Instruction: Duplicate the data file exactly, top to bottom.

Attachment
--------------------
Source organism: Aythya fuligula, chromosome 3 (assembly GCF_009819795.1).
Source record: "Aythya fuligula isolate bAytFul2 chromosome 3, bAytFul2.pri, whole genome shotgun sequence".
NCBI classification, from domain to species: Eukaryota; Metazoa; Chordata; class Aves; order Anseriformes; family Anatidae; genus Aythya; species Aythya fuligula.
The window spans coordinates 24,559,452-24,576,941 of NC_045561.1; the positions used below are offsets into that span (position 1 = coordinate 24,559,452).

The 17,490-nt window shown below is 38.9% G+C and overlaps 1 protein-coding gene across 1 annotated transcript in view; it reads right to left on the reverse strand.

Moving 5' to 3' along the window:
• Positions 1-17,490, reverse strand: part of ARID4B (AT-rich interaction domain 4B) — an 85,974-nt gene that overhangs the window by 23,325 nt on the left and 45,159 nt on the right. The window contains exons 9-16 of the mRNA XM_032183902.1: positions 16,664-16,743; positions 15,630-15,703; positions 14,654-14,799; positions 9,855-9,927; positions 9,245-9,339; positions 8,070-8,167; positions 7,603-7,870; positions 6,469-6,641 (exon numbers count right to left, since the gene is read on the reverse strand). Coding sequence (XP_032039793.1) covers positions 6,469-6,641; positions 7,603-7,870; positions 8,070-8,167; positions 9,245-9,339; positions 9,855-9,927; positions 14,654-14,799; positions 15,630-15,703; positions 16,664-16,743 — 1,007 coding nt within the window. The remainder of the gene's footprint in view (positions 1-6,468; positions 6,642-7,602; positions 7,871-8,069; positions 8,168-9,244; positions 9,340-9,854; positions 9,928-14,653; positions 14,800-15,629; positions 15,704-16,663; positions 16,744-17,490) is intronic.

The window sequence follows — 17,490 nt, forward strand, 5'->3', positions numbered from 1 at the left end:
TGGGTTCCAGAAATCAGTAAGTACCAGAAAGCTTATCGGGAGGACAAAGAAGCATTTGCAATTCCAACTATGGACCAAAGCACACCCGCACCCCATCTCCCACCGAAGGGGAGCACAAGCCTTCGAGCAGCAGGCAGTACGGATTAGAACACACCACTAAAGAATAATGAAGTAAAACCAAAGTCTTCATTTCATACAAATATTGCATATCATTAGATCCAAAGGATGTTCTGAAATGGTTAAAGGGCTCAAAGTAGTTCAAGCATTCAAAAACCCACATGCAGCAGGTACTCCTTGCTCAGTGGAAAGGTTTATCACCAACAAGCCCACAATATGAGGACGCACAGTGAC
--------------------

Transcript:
Source organism: Aythya fuligula, chromosome 3 (assembly GCF_009819795.1).
Source record: "Aythya fuligula isolate bAytFul2 chromosome 3, bAytFul2.pri, whole genome shotgun sequence".
NCBI classification, from domain to species: Eukaryota; Metazoa; Chordata; class Aves; order Anseriformes; family Anatidae; genus Aythya; species Aythya fuligula.
The window spans coordinates 24,559,452-24,576,941 of NC_045561.1; the positions used below are offsets into that span (position 1 = coordinate 24,559,452).

The 17,490-nt window shown below is 38.9% G+C and overlaps 1 protein-coding gene across 1 annotated transcript in view; it reads right to left on the reverse strand.

Moving 5' to 3' along the window:
• Positions 1-17,490, reverse strand: part of ARID4B (AT-rich interaction domain 4B) — an 85,974-nt gene that overhangs the window by 23,325 nt on the left and 45,159 nt on the right. The window contains exons 9-16 of the mRNA XM_032183902.1: positions 16,664-16,743; positions 15,630-15,703; positions 14,654-14,799; positions 9,855-9,927; positions 9,245-9,339; positions 8,070-8,167; positions 7,603-7,870; positions 6,469-6,641 (exon numbers count right to left, since the gene is read on the reverse strand). Coding sequence (XP_032039793.1) covers positions 6,469-6,641; positions 7,603-7,870; positions 8,070-8,167; positions 9,245-9,339; positions 9,855-9,927; positions 14,654-14,799; positions 15,630-15,703; positions 16,664-16,743 — 1,007 coding nt within the window. The remainder of the gene's footprint in view (positions 1-6,468; positions 6,642-7,602; positions 7,871-8,069; positions 8,168-9,244; positions 9,340-9,854; positions 9,928-14,653; positions 14,800-15,629; positions 15,704-16,663; positions 16,744-17,490) is intronic.

The window sequence follows — 17,490 nt, forward strand, 5'->3', positions numbered from 1 at the left end:
TGGGTTCCAGAAATCAGTAAGTACCAGAAAGCTTATCGGGAGGACAAAGAAGCATTTGCAATTCCAACTATGGACCAAAGCACACCCGCACCCCATCTCCCACCGAAGGGGAGCACAAGCCTTCGAGCAGCAGGCAGTACGGATTAGAACACACCACTAAAGAATAATGAAGTAAAACCAAAGTCTTCATTTCATACAAATATTGCATATCATTAGATCCAAAGGATGTTCTGAAATGGTTAAAGGGCTCAAAGTAGTTCAAGCATTCAAAAACCCACATGCAGCAGGTACTCCTTGCTCAGTGGAAAGGTTTATCACCAACAAGCCCACAATATGAGGACGCACAGTGAC